with the mae­stro

The Irish Times - Friday - The Ticket - - Cover Story -

story? He must have been a sen­si­tive child.

“I guess I must have been,” he chor­tles. “But it’s a won­der­ful film.”

I am happy to re­port that he comes across as a very nice man. Neat and trim in a grey suit – “MS” mono­grammed be­neath his shirt pocket – he lis­tens more care­fully than any­body in his po­si­tion needs to and laughs heartily when you try to be funny. Mind you, of that gen­er­a­tion of movie brats (most movie pen­sion­ers now), he al­ways came across as the least pre­cious. Se­ri­ously asth­matic, some­what shy de­spite his ver­bosity, Scors­ese was never as flam­boy­ant as the mas­sive Cop­pola or as assertive as the noisy Brian De Palma.

None­the­less, he did seem very much part of a gang. With the ben­e­fit of hind­sight, he must have gained some un­der­stand­ing as to why that gen­er­a­tion made such a dif­fer­ence. Was it to do with their at­tend­ing film school? Or in­flu­ence of the French New Wave? Were they just hopped-up on 1960s goof­balls?

“Well, we all felt we had some­thing to say with our films,” he says. “Maybe I am say­ing the same thing over and over again. If I am, I don’t know I am. I try not to. The things I make films about are the things that in­ter­est me.” But there must have been some­thing in the air that en­er­gised th­ese old chums.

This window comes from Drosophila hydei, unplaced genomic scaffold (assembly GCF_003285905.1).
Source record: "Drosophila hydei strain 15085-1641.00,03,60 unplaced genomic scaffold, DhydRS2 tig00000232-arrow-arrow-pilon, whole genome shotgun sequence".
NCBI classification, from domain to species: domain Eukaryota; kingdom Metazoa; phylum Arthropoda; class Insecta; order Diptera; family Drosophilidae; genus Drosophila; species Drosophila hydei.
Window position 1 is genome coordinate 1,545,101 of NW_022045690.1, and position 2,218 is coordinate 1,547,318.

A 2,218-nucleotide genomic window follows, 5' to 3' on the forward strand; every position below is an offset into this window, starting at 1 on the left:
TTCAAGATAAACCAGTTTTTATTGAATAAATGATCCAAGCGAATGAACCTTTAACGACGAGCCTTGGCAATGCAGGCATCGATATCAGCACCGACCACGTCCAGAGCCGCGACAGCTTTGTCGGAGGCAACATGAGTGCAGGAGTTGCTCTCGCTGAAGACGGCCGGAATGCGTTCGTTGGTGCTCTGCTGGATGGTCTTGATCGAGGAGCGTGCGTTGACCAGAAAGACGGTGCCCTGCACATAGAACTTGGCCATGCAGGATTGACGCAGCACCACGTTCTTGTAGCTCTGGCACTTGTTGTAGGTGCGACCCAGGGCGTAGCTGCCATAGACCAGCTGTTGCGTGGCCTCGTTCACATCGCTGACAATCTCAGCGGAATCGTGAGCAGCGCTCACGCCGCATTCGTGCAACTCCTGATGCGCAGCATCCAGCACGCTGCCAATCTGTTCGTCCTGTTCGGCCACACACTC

“In a sense. It was fi­nally the demise of the old stu­dio sys­tem and we all had an ex­traor­di­nary amount of am­bi­tion. We all had such en­ergy.

“Lu­cas, Spiel­berg, De Palma, Cop­pola: the en­ergy lev­els were so high you couldn’t stay in the same room as us. It was all en­joy­able, though. We were dif­fi­cult no doubt, but we were also al­ways help­ing one an­other with each other’s films – un­til ev­ery­thing changed in the late 1970s.”

The story has been told so of­ten that it has cal­ci­fied into a kind of leg­end. Af­ter trans­form­ing Hol­ly­wood with risky films such as Cop­pola’s The God­fa­ther, William Fried­kin’s The Ex­or­cist and Scors­ese’s own Taxi Driver, the movie brats were even­tu­ally reigned in by the rise of the block­buster. Ge­orge Lu­cas and Steven Spiel­berg – con­tem­po­raries and friends of Scors­ese – gave the stu­dios the means to re­gain con­trol.

“Since the 1980s, Hol­ly­wood has de­vel­oped a new stu­dio sys­tem,” Scors­ese agrees. “It’s all to do with the block­buster.”

Is that a bad thing? “Yes, I think in terms of per­sonal ex­pres­sion it is. Now, peo­ple for­get al­ways that there were big-bud­geted films made even in the 1940s. What con­cerns me is that there are fewer huge pic­tures that take chances. Maybe, you take a risk with $50 mil­lion. When you make a film for $250 mil­lion, what risks are you go­ing to take? I mean, re­ally.”